Best gurnard fisherman in my street

That looks similar to your method Steps so I'm guessing thats a pretty good way to do it

Best gurnard fisherman in my street

I must say I’m intrigued to find out how accurate that is.

I may give it a crack

I may give it a crack

I think you will find it's a pretty accurate method it looks like both Steps and that stuff I posted up are saying the same thing

Best gurnard fisherman in my street

smudge wrote:I think you will find it's a pretty accurate method it looks like both Steps and that stuff I posted up are saying the same thing |

Amateur's built the ark. Professional built the Titanic

We have sed it to weigh small diggers, a bob cat, couple vintage cars, few other things over the decades.

Accurate? The greater the distances used, and the smaller the units of distance and mass, used the more accurate it becomes.

Its like batching in a lab.. say your batch is 100gms and measure +/- 1 gm (1%)

Then take that same batch and increase to say 1,000kg in the factory and measure to =/- 5g thats 0.0005% error.. think got the right number zeros in my head

I have posted this up quite a few times over the yrs.

Edit:

Now this part I have not heard of before ,

Which is why I suggest and we have removed a pair of wheels on duel axle.'

I could be wrong here, boats and loads dont sit on duel axle trailers with even weigh on both axles....which may make that not work????

Damn this got me curious being called the "Lathrop Method"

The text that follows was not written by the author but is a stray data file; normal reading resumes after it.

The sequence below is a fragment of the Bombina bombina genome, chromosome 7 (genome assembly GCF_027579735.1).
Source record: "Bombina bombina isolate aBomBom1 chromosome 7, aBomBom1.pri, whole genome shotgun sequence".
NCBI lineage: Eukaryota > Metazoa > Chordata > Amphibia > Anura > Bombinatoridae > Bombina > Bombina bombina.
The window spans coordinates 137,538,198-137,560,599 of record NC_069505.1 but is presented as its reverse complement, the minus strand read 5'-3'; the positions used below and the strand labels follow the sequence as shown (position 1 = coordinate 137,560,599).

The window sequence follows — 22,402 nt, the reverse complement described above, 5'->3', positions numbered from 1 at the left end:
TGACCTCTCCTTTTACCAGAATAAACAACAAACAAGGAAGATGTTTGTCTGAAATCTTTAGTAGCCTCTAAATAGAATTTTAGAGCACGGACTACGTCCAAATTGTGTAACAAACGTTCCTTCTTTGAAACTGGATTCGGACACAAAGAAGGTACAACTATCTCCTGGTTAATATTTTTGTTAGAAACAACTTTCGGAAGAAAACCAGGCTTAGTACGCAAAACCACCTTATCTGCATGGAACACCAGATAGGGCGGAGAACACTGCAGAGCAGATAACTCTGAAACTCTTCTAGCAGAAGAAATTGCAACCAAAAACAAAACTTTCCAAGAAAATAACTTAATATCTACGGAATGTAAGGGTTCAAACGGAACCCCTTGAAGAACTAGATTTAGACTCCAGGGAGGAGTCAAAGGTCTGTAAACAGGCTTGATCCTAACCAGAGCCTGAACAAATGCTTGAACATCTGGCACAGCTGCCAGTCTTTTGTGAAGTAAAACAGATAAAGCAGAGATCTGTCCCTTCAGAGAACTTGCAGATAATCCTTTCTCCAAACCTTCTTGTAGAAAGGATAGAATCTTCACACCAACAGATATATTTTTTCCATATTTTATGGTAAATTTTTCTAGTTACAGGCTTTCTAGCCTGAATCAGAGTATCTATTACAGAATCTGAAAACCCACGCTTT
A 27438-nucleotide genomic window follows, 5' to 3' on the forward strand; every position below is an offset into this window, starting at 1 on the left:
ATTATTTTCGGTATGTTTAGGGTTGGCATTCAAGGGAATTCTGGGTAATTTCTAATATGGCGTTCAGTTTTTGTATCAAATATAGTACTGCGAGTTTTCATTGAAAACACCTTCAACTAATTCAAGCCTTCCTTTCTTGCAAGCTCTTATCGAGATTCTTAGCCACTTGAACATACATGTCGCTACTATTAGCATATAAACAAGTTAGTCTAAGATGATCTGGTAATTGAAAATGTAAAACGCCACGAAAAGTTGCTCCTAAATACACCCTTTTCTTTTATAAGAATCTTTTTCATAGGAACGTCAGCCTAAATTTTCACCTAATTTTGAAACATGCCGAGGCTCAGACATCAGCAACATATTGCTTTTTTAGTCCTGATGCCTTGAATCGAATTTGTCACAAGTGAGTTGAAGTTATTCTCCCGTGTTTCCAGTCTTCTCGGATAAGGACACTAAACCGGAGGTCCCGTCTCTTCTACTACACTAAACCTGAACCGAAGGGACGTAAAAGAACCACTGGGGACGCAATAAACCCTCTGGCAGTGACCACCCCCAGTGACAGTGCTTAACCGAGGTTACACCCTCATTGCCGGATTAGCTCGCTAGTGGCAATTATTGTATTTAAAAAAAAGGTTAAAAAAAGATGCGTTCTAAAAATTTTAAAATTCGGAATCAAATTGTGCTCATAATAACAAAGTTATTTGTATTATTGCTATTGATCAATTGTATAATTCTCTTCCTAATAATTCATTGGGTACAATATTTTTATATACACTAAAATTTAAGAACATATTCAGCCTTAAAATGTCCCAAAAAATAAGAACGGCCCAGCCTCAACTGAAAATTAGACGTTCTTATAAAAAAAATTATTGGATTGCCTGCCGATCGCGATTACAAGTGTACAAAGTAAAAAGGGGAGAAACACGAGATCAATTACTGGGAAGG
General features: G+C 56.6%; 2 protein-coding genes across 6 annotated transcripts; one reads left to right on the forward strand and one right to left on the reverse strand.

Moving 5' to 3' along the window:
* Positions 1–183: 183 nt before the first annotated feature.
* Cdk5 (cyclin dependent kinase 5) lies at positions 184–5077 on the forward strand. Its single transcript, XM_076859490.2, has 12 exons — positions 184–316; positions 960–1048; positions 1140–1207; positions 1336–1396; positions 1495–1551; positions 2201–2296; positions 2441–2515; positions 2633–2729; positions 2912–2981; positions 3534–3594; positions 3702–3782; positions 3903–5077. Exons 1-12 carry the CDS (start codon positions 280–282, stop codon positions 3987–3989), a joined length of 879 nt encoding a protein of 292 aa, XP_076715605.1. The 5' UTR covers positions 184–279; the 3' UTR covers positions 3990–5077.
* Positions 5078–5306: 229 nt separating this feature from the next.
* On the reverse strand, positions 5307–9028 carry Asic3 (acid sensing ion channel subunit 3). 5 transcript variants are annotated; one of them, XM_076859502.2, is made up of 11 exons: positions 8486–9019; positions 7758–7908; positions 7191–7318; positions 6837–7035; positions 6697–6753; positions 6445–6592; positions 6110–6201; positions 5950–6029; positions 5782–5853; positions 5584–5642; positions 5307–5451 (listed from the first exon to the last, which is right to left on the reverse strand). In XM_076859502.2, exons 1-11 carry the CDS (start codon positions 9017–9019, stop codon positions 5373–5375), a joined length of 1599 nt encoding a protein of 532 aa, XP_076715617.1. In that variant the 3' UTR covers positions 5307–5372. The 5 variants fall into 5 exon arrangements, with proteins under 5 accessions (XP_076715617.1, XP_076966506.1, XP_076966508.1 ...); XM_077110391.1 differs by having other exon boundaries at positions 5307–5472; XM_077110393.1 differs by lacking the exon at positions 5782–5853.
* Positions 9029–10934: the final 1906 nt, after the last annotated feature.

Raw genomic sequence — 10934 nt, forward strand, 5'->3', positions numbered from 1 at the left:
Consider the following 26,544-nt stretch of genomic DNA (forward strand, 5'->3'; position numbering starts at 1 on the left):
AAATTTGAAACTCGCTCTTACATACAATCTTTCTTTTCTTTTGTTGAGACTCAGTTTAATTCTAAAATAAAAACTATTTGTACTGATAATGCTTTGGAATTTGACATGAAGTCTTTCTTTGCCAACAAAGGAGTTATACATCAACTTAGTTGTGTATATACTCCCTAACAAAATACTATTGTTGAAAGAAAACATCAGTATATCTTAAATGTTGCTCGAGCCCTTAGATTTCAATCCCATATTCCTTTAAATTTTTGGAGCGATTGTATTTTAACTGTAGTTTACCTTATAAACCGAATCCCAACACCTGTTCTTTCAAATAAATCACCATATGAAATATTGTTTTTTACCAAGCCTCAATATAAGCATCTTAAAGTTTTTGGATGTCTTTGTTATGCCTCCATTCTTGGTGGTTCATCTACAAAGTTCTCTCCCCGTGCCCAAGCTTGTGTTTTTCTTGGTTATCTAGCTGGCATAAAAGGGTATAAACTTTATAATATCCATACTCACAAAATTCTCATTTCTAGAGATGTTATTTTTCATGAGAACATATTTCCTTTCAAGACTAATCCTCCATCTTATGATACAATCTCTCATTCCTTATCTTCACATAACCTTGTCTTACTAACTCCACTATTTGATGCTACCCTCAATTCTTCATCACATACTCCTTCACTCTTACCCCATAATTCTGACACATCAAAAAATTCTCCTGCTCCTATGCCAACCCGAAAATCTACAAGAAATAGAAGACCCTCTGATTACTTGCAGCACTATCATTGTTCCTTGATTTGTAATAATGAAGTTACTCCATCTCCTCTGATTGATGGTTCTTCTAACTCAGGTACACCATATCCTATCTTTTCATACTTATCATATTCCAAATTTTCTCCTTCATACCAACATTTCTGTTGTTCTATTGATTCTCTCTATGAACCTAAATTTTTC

Never head of it... only practical application have come across was weighting small competition boats yrs ago.

So just done a bit of digging came across this by lathrop..

*Tom Lathrop**09-02-2018, 07:56 AM**The method in #14 seems to be doing well*

I cannot take credit for originating this method Clinton. I had heard of it previously but could not find the source when I needed to take some successive weights during a building process in order to predict the final weight of a new boat design............... I just made some calculations based on seldom used college statics to regenerate the formula.

Never head of it... only practical application have come across was weighting small competition boats yrs ago.

So just done a bit of digging came across this by lathrop..

I cannot take credit for originating this method Clinton. I had heard of it previously but could not find the source when I needed to take some successive weights during a building process in order to predict the final weight of a new boat design............... I just made some calculations based on seldom used college statics to regenerate the formula.

If the dual axle used an Equalizer between the axles, would that not mean the load becomes centred on the equalizer bolt? If so then would work for dual axle.

The equalizer becomes the pivot point, so to me it should work.

Not sure if it would work with a non-equalized dual axle set though.

That was sort of my thinking as well, but not sure that centered means 1/2 way between the axles ....actual equal load on each wheel...

So it sort of 'thinking that' and missing something, rather than 'knowing'

Which is why I mention removing a set wheels from the old high school project example.